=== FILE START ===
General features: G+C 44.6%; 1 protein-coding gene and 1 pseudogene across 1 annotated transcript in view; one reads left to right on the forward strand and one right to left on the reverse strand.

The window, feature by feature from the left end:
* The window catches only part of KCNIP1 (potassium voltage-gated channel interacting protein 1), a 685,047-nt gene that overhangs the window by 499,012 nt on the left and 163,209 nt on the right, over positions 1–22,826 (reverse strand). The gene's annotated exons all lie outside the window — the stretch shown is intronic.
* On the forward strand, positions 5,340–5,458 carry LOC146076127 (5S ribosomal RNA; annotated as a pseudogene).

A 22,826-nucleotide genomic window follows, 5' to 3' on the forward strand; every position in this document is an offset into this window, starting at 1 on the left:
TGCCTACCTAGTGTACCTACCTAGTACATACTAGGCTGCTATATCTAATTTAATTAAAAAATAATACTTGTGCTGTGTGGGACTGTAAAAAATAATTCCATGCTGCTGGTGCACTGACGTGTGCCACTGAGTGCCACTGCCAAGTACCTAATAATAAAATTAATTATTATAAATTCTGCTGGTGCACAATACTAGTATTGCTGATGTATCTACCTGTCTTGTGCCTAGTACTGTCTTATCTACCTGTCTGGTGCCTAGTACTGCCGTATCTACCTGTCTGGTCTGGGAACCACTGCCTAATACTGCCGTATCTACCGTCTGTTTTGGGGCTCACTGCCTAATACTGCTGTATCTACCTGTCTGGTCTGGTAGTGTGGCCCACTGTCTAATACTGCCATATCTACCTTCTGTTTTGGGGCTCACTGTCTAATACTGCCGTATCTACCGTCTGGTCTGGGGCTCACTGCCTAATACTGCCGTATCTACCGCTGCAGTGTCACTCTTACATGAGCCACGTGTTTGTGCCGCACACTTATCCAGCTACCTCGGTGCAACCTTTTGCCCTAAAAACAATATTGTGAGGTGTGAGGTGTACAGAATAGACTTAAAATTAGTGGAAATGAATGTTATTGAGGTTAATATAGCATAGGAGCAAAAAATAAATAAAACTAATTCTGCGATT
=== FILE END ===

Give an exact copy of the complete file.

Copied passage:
General features: G+C 44.6%; 1 protein-coding gene and 1 pseudogene across 1 annotated transcript in view; one reads left to right on the forward strand and one right to left on the reverse strand.

The window, feature by feature from the left end:
* The window catches only part of KCNIP1 (potassium voltage-gated channel interacting protein 1), a 685,047-nt gene that overhangs the window by 499,012 nt on the left and 163,209 nt on the right, over positions 1–22,826 (reverse strand). The gene's annotated exons all lie outside the window — the stretch shown is intronic.
* On the forward strand, positions 5,340–5,458 carry LOC146076127 (5S ribosomal RNA; annotated as a pseudogene).

A 22,826-nucleotide genomic window follows, 5' to 3' on the forward strand; every position in this document is an offset into this window, starting at 1 on the left:
TGCCTACCTAGTGTACCTACCTAGTACATACTAGGCTGCTATATCTAATTTAATTAAAAAATAATACTTGTGCTGTGTGGGACTGTAAAAAATAATTCCATGCTGCTGGTGCACTGACGTGTGCCACTGAGTGCCACTGCCAAGTACCTAATAATAAAATTAATTATTATAAATTCTGCTGGTGCACAATACTAGTATTGCTGATGTATCTACCTGTCTTGTGCCTAGTACTGTCTTATCTACCTGTCTGGTGCCTAGTACTGCCGTATCTACCTGTCTGGTCTGGGAACCACTGCCTAATACTGCCGTATCTACCGTCTGTTTTGGGGCTCACTGCCTAATACTGCTGTATCTACCTGTCTGGTCTGGTAGTGTGGCCCACTGTCTAATACTGCCATATCTACCTTCTGTTTTGGGGCTCACTGTCTAATACTGCCGTATCTACCGTCTGGTCTGGGGCTCACTGCCTAATACTGCCGTATCTACCGCTGCAGTGTCACTCTTACATGAGCCACGTGTTTGTGCCGCACACTTATCCAGCTACCTCGGTGCAACCTTTTGCCCTAAAAACAATATTGTGAGGTGTGAGGTGTACAGAATAGACTTAAAATTAGTGGAAATGAATGTTATTGAGGTTAATATAGCATAGGAGCAAAAAATAAATAAAACTAATTCTGCGATT